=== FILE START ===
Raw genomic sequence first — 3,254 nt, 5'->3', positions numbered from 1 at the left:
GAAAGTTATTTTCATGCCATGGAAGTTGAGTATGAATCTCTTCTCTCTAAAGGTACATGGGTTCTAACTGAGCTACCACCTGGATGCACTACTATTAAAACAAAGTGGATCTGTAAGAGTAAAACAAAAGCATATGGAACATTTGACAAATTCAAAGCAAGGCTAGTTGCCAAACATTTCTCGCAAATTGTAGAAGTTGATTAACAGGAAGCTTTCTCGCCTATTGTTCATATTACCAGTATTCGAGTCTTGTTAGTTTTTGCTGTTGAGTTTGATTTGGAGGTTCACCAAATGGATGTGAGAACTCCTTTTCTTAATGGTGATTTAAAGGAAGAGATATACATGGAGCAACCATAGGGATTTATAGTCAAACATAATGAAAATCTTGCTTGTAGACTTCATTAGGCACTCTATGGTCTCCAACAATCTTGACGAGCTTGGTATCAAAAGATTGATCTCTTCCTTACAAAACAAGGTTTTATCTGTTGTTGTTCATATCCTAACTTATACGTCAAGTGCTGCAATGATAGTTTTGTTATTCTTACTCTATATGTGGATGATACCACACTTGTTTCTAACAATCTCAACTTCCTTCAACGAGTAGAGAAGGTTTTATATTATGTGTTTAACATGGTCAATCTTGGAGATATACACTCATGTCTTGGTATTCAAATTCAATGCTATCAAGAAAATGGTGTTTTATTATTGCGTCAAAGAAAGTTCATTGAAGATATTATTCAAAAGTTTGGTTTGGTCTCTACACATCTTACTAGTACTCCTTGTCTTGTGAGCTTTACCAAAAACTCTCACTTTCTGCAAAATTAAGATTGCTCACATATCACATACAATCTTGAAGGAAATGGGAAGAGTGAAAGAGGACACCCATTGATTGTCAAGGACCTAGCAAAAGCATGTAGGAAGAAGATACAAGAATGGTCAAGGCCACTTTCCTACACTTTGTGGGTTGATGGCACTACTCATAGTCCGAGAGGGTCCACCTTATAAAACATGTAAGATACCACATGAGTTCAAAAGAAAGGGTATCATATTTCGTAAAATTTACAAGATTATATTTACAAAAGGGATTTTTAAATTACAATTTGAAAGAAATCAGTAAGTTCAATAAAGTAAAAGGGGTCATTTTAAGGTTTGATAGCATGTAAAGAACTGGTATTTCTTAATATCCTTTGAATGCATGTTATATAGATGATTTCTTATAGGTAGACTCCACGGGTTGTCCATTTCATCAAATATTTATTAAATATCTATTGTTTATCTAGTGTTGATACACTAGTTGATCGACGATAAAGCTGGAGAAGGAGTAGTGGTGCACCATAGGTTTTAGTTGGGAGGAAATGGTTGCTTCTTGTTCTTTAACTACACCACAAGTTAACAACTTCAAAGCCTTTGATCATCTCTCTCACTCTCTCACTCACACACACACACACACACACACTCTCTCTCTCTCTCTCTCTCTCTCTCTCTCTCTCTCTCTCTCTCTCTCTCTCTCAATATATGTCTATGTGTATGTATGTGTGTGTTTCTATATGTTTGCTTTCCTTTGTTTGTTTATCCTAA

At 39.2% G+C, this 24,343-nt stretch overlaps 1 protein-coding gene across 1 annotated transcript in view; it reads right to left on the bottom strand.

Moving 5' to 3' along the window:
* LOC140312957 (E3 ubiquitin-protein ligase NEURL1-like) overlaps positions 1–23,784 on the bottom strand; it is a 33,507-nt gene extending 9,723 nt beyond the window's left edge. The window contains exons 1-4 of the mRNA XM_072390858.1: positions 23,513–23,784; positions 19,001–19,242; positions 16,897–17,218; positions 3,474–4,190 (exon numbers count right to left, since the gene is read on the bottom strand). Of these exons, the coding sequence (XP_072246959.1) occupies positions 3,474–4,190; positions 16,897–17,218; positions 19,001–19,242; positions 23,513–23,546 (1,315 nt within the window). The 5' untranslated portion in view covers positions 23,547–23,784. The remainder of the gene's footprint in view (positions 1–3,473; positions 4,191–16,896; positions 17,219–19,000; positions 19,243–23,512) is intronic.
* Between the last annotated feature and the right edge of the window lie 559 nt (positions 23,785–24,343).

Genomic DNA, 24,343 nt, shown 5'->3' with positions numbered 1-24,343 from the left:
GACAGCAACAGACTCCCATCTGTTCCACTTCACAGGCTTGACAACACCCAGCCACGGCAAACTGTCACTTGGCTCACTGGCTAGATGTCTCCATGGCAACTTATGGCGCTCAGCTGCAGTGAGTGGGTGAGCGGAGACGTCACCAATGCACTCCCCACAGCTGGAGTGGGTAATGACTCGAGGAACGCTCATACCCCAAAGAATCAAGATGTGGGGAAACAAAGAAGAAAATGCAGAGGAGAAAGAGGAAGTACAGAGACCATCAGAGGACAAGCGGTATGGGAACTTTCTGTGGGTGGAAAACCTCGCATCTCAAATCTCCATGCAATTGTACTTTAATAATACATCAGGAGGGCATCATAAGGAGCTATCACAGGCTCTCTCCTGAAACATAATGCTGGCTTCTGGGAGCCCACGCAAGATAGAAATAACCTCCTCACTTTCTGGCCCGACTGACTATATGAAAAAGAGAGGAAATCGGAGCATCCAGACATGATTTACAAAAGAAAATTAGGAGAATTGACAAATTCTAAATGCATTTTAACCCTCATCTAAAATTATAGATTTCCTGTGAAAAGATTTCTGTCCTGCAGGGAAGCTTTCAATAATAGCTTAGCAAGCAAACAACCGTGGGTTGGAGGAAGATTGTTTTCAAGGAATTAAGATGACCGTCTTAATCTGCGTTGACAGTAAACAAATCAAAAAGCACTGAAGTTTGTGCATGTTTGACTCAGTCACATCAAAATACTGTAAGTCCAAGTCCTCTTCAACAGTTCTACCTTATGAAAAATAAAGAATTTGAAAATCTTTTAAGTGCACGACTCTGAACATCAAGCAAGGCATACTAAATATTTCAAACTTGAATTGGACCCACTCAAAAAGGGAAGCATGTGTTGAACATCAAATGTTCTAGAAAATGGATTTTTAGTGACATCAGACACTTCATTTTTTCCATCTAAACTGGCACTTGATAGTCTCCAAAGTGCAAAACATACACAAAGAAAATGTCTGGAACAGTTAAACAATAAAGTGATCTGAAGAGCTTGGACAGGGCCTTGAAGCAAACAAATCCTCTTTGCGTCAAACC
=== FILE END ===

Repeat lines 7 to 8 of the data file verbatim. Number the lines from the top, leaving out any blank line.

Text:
Genomic DNA, 24,343 nt, shown 5'->3' with positions numbered 1-24,343 from the left:
GACAGCAACAGACTCCCATCTGTTCCACTTCACAGGCTTGACAACACCCAGCCACGGCAAACTGTCACTTGGCTCACTGGCTAGATGTCTCCATGGCAACTTATGGCGCTCAGCTGCAGTGAGTGGGTGAGCGGAGACGTCACCAATGCACTCCCCACAGCTGGAGTGGGTAATGACTCGAGGAACGCTCATACCCCAAAGAATCAAGATGTGGGGAAACAAAGAAGAAAATGCAGAGGAGAAAGAGGAAGTACAGAGACCATCAGAGGACAAGCGGTATGGGAACTTTCTGTGGGTGGAAAACCTCGCATCTCAAATCTCCATGCAATTGTACTTTAATAATACATCAGGAGGGCATCATAAGGAGCTATCACAGGCTCTCTCCTGAAACATAATGCTGGCTTCTGGGAGCCCACGCAAGATAGAAATAACCTCCTCACTTTCTGGCCCGACTGACTATATGAAAAAGAGAGGAAATCGGAGCATCCAGACATGATTTACAAAAGAAAATTAGGAGAATTGACAAATTCTAAATGCATTTTAACCCTCATCTAAAATTATAGATTTCCTGTGAAAAGATTTCTGTCCTGCAGGGAAGCTTTCAATAATAGCTTAGCAAGCAAACAACCGTGGGTTGGAGGAAGATTGTTTTCAAGGAATTAAGATGACCGTCTTAATCTGCGTTGACAGTAAACAAATCAAAAAGCACTGAAGTTTGTGCATGTTTGACTCAGTCACATCAAAATACTGTAAGTCCAAGTCCTCTTCAACAGTTCTACCTTATGAAAAATAAAGAATTTGAAAATCTTTTAAGTGCACGACTCTGAACATCAAGCAAGGCATACTAAATATTTCAAACTTGAATTGGACCCACTCAAAAAGGGAAGCATGTGTTGAACATCAAATGTTCTAGAAAATGGATTTTTAGTGACATCAGACACTTCATTTTTTCCATCTAAACTGGCACTTGATAGTCTCCAAAGTGCAAAACATACACAAAGAAAATGTCTGGAACAGTTAAACAATAAAGTGATCTGAAGAGCTTGGACAGGGCCTTGAAGCAAACAAATCCTCTTTGCGTCAAACC